Respiratory Syncytial Virus (RSV) Prevention
DESCRIPTIONRespiratory syncytial virus (RSV) is a virus that mainly affects the respiratory tract of children. This virus is most likely to infect children in the winter months. Some children are more at risk for getting this infection than others. For example, children who are born prematurely may be at higher risk for getting an infection with this virus during their first year of life. Another high risk group includes patients with chronic lung disease (CLD).
Palivizumab (Synagis®) a monoclonal antibody, is an intramuscular injection developed to protect high risk infants against the worst effects of respiratory synctial virus, the most common cause of lower respiratory infections such as bronchitis and pneumonia in infancy and early childhood. Synagis® is a genetically engineered antibody against the RSV virus. It is manufactured using human and mouse antibody genes (produced by recombinant DNA technology). Over 125,000 children in the United States are hospitalized each year due to RSV and approximately 500 die. (revised 10-28-2005)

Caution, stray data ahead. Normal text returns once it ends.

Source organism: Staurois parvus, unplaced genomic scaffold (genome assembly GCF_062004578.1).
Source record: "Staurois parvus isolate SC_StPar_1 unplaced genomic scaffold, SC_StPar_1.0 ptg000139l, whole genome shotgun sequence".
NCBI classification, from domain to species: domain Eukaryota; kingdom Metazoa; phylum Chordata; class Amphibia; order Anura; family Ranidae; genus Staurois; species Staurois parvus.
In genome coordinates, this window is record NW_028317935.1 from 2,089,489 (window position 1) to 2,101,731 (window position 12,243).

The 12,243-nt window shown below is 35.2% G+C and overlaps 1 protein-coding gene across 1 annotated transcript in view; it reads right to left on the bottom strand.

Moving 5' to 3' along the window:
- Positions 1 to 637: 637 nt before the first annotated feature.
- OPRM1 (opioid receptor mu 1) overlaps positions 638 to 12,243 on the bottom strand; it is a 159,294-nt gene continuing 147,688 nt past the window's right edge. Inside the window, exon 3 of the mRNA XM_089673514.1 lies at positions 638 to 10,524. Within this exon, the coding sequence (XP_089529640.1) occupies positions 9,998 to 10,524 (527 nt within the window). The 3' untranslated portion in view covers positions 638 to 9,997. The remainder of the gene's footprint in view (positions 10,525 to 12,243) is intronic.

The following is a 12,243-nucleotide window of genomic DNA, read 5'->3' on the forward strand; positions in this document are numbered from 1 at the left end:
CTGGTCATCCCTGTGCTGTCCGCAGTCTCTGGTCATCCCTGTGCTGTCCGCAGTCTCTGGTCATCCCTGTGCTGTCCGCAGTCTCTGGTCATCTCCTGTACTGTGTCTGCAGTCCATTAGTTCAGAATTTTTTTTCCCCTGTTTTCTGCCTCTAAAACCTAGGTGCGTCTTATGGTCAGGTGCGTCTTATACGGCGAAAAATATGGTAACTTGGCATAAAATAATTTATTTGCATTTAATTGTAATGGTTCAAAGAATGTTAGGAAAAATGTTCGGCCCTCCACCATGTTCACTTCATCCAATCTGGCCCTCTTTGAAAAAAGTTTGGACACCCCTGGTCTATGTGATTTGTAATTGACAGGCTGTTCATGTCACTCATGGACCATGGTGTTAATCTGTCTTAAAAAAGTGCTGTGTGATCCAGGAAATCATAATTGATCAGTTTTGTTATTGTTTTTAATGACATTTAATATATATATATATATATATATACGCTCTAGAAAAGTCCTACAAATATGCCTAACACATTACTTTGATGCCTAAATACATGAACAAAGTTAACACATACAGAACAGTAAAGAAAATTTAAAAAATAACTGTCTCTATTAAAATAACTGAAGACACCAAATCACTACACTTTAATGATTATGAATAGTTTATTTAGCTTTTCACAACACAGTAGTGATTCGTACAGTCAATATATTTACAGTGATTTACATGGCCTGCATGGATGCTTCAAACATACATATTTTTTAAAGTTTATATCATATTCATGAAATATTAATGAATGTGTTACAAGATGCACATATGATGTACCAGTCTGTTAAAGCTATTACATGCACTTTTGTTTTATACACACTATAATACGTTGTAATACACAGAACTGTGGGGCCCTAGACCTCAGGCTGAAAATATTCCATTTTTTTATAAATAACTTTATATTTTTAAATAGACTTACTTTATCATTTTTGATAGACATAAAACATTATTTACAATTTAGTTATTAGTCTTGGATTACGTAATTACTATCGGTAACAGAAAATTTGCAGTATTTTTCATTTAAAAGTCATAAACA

FDA APPROVED INDICATIONS
Palivizumab (Synagis®) is indicated for the prevention of serious lower respiratory tract disease caused by RSV in pediatric patients at high risk of RSV disease. Safety and efficacy were established in infants less than 24 months of age with bronchopulmonary dysplasia (BPD) and infants with a history of prematurity (35 weeks or less gestational age). (added 9-30-2004) Palivizumab (Synagis®) is also approved for children with hemodynamically significant congenital heart disease. (revised 10-28-2005)
POLICYPrior authorization is required.
Palivizumab (Synagis®) is considered medically necessary only during RSV season (October 31 - March 31) for the following indications:
Patients less than 2 years of age at the start of RSV season meeting the following criteria:
Infants with a history of prematurity <35 weeks meeting the following criteria:
Infants 24 months of age or less with hemodynamically significant cyanotic or acyanotic congenital heart disease. (Maximum of 5 doses/season)
If one of the above indications is not present, palivizumab (Synagis®) is considered not medically necessary for the following indications:
The coverage guidelines outlined in the Medical Policy Manual should not be used in lieu of the Member's specific benefit plan language.